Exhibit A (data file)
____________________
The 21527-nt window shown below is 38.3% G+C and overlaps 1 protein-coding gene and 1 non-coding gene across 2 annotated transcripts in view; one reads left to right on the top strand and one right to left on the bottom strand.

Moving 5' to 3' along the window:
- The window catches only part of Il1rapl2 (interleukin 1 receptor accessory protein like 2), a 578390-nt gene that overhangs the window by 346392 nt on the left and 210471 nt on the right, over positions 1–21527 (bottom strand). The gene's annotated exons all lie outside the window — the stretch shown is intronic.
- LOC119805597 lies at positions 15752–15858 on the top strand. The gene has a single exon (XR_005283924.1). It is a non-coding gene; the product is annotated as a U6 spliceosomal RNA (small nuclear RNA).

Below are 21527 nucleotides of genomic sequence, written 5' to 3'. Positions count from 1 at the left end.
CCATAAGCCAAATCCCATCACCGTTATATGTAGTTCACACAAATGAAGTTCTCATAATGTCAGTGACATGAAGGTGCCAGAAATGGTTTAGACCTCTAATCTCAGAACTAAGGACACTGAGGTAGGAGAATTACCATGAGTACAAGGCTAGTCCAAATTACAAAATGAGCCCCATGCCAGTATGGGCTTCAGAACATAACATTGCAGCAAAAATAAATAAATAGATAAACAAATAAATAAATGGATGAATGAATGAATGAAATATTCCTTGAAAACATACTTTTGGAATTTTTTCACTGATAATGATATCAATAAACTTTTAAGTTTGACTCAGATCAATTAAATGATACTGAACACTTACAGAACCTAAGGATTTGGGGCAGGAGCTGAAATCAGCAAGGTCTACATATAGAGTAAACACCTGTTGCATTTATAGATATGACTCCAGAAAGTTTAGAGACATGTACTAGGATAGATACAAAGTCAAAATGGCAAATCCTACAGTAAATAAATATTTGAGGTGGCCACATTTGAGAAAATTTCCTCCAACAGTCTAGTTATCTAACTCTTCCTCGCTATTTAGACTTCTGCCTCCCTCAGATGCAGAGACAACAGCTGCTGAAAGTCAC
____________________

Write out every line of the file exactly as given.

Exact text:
The 21527-nt window shown below is 38.3% G+C and overlaps 1 protein-coding gene and 1 non-coding gene across 2 annotated transcripts in view; one reads left to right on the top strand and one right to left on the bottom strand.

Moving 5' to 3' along the window:
- The window catches only part of Il1rapl2 (interleukin 1 receptor accessory protein like 2), a 578390-nt gene that overhangs the window by 346392 nt on the left and 210471 nt on the right, over positions 1–21527 (bottom strand). The gene's annotated exons all lie outside the window — the stretch shown is intronic.
- LOC119805597 lies at positions 15752–15858 on the top strand. The gene has a single exon (XR_005283924.1). It is a non-coding gene; the product is annotated as a U6 spliceosomal RNA (small nuclear RNA).

Below are 21527 nucleotides of genomic sequence, written 5' to 3'. Positions count from 1 at the left end.
CCATAAGCCAAATCCCATCACCGTTATATGTAGTTCACACAAATGAAGTTCTCATAATGTCAGTGACATGAAGGTGCCAGAAATGGTTTAGACCTCTAATCTCAGAACTAAGGACACTGAGGTAGGAGAATTACCATGAGTACAAGGCTAGTCCAAATTACAAAATGAGCCCCATGCCAGTATGGGCTTCAGAACATAACATTGCAGCAAAAATAAATAAATAGATAAACAAATAAATAAATGGATGAATGAATGAATGAAATATTCCTTGAAAACATACTTTTGGAATTTTTTCACTGATAATGATATCAATAAACTTTTAAGTTTGACTCAGATCAATTAAATGATACTGAACACTTACAGAACCTAAGGATTTGGGGCAGGAGCTGAAATCAGCAAGGTCTACATATAGAGTAAACACCTGTTGCATTTATAGATATGACTCCAGAAAGTTTAGAGACATGTACTAGGATAGATACAAAGTCAAAATGGCAAATCCTACAGTAAATAAATATTTGAGGTGGCCACATTTGAGAAAATTTCCTCCAACAGTCTAGTTATCTAACTCTTCCTCGCTATTTAGACTTCTGCCTCCCTCAGATGCAGAGACAACAGCTGCTGAAAGTCAC